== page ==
Home » Plenary Item 8. Recommendations of the subsidiary bodies of the Commission

Plenary Item 8. Recommendations of the subsidiary bodies of the Commission

Thursday March 16th 15:00

Chair: After 2 years of being held special extraordinary sessions online, the meetings of the subsidiary bodies were again held in person. At these meeting participants discussed the current situation with regard to regional and subregional cooperation on the WDP discussing the commitments of 2019 and preparations for 2024. As well as topics: trends in drug trafficking and concealment methods, intelligence led international cooperation; synthetic drug production and trafficking —including safe handling and disposal of synthetics; alternatives to conviction or punishment to drug offences; actionable intelligence and role of regional cooperation platforms in facilitating these exchanges. CND is invited to consider the recommendations at the 14 HONLEA meeting Europe held in Valletta in September of last year. The 13th meeting of HONLEA Latin America and the Caribbean, in Guatemala (October last year). 44th meeting of HONLEA Asia and the Pacific (Bangkok, October 2022). 30th HONLEA Africa meeting (Nairobi, November 2022). 55th subcommission on illicit drug trafficking and related matters in the Middle East (Ashgabat, November 2022). Pursuant to relevant resolutions, a report on action taken by subsidiary bodies have been prepared and it’s in the official documentation. I call on the Secretariat to present this.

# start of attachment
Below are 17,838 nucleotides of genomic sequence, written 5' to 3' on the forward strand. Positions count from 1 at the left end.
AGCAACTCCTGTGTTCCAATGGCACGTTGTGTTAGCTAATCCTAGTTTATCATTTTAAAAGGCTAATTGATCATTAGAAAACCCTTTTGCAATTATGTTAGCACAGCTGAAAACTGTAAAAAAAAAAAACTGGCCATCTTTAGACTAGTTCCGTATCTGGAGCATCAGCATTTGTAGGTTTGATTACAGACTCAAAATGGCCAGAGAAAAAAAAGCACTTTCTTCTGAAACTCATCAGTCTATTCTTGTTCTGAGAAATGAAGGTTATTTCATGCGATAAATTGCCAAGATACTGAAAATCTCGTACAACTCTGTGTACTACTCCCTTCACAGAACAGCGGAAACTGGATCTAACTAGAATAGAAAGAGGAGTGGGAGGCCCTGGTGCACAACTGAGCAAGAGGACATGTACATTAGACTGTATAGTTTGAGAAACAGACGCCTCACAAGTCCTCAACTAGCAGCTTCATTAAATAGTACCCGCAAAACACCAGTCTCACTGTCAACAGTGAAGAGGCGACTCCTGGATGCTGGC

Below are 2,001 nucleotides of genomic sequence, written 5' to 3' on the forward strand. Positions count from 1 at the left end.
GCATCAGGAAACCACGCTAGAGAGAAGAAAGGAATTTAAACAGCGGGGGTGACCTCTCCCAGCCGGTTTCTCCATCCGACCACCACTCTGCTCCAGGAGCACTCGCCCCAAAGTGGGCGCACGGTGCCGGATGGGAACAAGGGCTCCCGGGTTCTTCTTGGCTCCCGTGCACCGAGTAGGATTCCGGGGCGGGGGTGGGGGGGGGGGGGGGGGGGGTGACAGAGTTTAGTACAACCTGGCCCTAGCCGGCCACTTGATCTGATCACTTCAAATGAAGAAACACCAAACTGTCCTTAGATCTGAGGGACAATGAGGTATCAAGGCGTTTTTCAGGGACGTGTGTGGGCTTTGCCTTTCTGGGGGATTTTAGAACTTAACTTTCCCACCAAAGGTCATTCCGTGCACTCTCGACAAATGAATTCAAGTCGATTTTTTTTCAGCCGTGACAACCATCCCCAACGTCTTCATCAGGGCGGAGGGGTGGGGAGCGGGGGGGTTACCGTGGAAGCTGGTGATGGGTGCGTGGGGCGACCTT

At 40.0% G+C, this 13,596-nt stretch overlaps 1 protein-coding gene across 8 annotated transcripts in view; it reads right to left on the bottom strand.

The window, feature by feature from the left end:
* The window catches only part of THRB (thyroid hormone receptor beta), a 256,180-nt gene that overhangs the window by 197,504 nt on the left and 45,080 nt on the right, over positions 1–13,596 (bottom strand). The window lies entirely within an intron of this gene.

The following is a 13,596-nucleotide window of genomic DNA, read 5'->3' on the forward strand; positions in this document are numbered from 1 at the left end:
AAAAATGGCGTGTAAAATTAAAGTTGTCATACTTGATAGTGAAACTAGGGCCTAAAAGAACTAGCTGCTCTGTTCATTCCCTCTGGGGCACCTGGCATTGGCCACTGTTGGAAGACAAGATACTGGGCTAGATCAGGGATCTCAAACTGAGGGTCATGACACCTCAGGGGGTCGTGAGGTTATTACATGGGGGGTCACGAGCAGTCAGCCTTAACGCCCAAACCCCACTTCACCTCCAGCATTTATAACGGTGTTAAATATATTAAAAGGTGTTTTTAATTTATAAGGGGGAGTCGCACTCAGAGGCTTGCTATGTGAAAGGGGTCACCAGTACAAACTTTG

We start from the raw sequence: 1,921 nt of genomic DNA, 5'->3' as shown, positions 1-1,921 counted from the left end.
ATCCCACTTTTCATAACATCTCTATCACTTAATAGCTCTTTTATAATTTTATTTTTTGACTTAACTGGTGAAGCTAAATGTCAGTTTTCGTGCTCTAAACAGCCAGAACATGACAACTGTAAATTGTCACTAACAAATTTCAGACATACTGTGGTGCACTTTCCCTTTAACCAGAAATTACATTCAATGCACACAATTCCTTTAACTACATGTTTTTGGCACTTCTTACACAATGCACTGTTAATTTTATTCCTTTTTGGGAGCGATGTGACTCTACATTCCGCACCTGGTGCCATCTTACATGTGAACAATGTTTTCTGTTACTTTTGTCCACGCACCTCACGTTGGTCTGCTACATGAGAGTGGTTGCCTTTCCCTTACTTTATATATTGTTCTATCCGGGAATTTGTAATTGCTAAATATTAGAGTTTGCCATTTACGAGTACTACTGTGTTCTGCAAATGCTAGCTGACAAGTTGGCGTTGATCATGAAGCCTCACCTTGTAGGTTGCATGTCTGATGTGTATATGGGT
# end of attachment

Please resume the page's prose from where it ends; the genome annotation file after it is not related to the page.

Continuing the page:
Secretariat: Meetings of HONEUR, HONLAC, HONLAF, HONLAP, and the Subcommission. Each subsidiary body reviewed implementation of previous recommendations, including re: 2019 commitments. Topics stated above by the Chair. (Restates all meetings as per above). 2023: HONLEA Europe in June (Tirana, Albania). The Secretariat is coordinating the other ones.

Turkmenistan: Subcommission Middle East met in Ashgabat in November 2022. Participation of countries in the region. And also Russian and French representatives. Trends in trafficking and concealment were discussed and the following recommendations were issued: Cooperation to build trust and cooperate on exchanging information on criminal groups. Implement cutting edge technologies on (…). Controlled deliveries to detect the work of criminal groups. Increasing participation in cooperation and capacity building initiative internationally. Synthetic drugs: including safe handling of drugs and precursors: Options for safe disposal taking into account local contexts including by coordinating between government agencies including private sector and educational institutions. Mitigate risk to first responders of handling synthetic drugs by using guidelines for safe handling of synth opioids. Consider strengthening cooperation on cyber-security and cryptocurrency in private public partnerships. Build the capacity of law enforcement agencies in tracking virtual currencies incl. Through the programme on cybercrime. Strengthening capacity to safely disposal of seized drugs, chemicals and precursors used in illicit manufacturing. Equipment and technical support. Recommendations to be further considered by UNODC.